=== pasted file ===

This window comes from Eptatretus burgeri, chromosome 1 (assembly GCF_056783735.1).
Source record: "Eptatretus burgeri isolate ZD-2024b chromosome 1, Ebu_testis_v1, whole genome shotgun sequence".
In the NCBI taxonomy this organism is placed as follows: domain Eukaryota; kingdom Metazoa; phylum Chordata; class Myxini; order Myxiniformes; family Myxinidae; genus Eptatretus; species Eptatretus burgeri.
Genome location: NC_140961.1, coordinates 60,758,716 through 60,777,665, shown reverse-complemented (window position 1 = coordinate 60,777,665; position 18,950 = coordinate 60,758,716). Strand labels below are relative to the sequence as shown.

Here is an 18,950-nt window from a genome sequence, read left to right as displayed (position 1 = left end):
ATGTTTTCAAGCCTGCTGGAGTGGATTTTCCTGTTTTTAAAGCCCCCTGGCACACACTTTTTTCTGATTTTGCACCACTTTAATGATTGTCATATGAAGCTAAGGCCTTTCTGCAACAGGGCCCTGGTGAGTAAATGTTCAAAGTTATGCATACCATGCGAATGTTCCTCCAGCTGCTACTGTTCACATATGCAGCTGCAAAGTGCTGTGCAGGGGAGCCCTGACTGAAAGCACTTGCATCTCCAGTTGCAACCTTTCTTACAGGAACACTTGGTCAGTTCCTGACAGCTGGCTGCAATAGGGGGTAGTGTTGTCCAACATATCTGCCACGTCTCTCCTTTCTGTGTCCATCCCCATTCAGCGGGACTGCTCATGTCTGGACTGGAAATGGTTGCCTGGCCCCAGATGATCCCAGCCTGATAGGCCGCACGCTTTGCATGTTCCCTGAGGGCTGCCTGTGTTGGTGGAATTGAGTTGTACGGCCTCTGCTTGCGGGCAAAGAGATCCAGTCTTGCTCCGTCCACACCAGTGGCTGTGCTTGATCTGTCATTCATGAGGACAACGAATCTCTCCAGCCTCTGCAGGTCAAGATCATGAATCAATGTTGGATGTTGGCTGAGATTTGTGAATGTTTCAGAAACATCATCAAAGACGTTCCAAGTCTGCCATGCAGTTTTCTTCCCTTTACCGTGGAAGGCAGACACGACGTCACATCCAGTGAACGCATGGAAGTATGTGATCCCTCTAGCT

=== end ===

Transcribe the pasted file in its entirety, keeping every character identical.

This window comes from Eptatretus burgeri, chromosome 1 (assembly GCF_056783735.1).
Source record: "Eptatretus burgeri isolate ZD-2024b chromosome 1, Ebu_testis_v1, whole genome shotgun sequence".
In the NCBI taxonomy this organism is placed as follows: domain Eukaryota; kingdom Metazoa; phylum Chordata; class Myxini; order Myxiniformes; family Myxinidae; genus Eptatretus; species Eptatretus burgeri.
Genome location: NC_140961.1, coordinates 60,758,716 through 60,777,665, shown reverse-complemented (window position 1 = coordinate 60,777,665; position 18,950 = coordinate 60,758,716). Strand labels below are relative to the sequence as shown.

Here is an 18,950-nt window from a genome sequence, read left to right as displayed (position 1 = left end):
ATGTTTTCAAGCCTGCTGGAGTGGATTTTCCTGTTTTTAAAGCCCCCTGGCACACACTTTTTTCTGATTTTGCACCACTTTAATGATTGTCATATGAAGCTAAGGCCTTTCTGCAACAGGGCCCTGGTGAGTAAATGTTCAAAGTTATGCATACCATGCGAATGTTCCTCCAGCTGCTACTGTTCACATATGCAGCTGCAAAGTGCTGTGCAGGGGAGCCCTGACTGAAAGCACTTGCATCTCCAGTTGCAACCTTTCTTACAGGAACACTTGGTCAGTTCCTGACAGCTGGCTGCAATAGGGGGTAGTGTTGTCCAACATATCTGCCACGTCTCTCCTTTCTGTGTCCATCCCCATTCAGCGGGACTGCTCATGTCTGGACTGGAAATGGTTGCCTGGCCCCAGATGATCCCAGCCTGATAGGCCGCACGCTTTGCATGTTCCCTGAGGGCTGCCTGTGTTGGTGGAATTGAGTTGTACGGCCTCTGCTTGCGGGCAAAGAGATCCAGTCTTGCTCCGTCCACACCAGTGGCTGTGCTTGATCTGTCATTCATGAGGACAACGAATCTCTCCAGCCTCTGCAGGTCAAGATCATGAATCAATGTTGGATGTTGGCTGAGATTTGTGAATGTTTCAGAAACATCATCAAAGACGTTCCAAGTCTGCCATGCAGTTTTCTTCCCTTTACCGTGGAAGGCAGACACGACGTCACATCCAGTGAACGCATGGAAGTATGTGATCCCTCTAGCT